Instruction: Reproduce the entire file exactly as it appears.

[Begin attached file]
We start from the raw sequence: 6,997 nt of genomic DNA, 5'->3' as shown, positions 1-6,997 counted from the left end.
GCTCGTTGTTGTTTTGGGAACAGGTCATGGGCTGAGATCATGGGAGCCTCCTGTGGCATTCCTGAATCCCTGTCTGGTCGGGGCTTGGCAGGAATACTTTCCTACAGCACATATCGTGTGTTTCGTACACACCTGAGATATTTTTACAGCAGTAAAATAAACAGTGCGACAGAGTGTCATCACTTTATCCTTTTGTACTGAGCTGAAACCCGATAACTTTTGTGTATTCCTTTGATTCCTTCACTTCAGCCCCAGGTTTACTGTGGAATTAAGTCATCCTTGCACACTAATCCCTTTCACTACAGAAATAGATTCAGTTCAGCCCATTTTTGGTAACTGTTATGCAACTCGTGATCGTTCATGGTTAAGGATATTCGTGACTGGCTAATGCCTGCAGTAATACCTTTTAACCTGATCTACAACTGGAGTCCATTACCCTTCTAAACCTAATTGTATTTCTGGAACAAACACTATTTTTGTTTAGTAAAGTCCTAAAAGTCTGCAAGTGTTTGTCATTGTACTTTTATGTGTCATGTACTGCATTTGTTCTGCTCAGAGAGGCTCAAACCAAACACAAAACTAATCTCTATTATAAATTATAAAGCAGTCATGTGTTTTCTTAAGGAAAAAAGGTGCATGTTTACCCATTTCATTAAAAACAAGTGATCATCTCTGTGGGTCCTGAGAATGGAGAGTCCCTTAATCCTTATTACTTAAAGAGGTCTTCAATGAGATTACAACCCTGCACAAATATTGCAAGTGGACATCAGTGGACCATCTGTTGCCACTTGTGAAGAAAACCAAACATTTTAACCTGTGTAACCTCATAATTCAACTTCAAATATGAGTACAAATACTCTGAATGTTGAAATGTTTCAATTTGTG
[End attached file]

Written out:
We start from the raw sequence: 6,997 nt of genomic DNA, 5'->3' as shown, positions 1-6,997 counted from the left end.
GCTCGTTGTTGTTTTGGGAACAGGTCATGGGCTGAGATCATGGGAGCCTCCTGTGGCATTCCTGAATCCCTGTCTGGTCGGGGCTTGGCAGGAATACTTTCCTACAGCACATATCGTGTGTTTCGTACACACCTGAGATATTTTTACAGCAGTAAAATAAACAGTGCGACAGAGTGTCATCACTTTATCCTTTTGTACTGAGCTGAAACCCGATAACTTTTGTGTATTCCTTTGATTCCTTCACTTCAGCCCCAGGTTTACTGTGGAATTAAGTCATCCTTGCACACTAATCCCTTTCACTACAGAAATAGATTCAGTTCAGCCCATTTTTGGTAACTGTTATGCAACTCGTGATCGTTCATGGTTAAGGATATTCGTGACTGGCTAATGCCTGCAGTAATACCTTTTAACCTGATCTACAACTGGAGTCCATTACCCTTCTAAACCTAATTGTATTTCTGGAACAAACACTATTTTTGTTTAGTAAAGTCCTAAAAGTCTGCAAGTGTTTGTCATTGTACTTTTATGTGTCATGTACTGCATTTGTTCTGCTCAGAGAGGCTCAAACCAAACACAAAACTAATCTCTATTATAAATTATAAAGCAGTCATGTGTTTTCTTAAGGAAAAAAGGTGCATGTTTACCCATTTCATTAAAAACAAGTGATCATCTCTGTGGGTCCTGAGAATGGAGAGTCCCTTAATCCTTATTACTTAAAGAGGTCTTCAATGAGATTACAACCCTGCACAAATATTGCAAGTGGACATCAGTGGACCATCTGTTGCCACTTGTGAAGAAAACCAAACATTTTAACCTGTGTAACCTCATAATTCAACTTCAAATATGAGTACAAATACTCTGAATGTTGAAATGTTTCAATTTGTG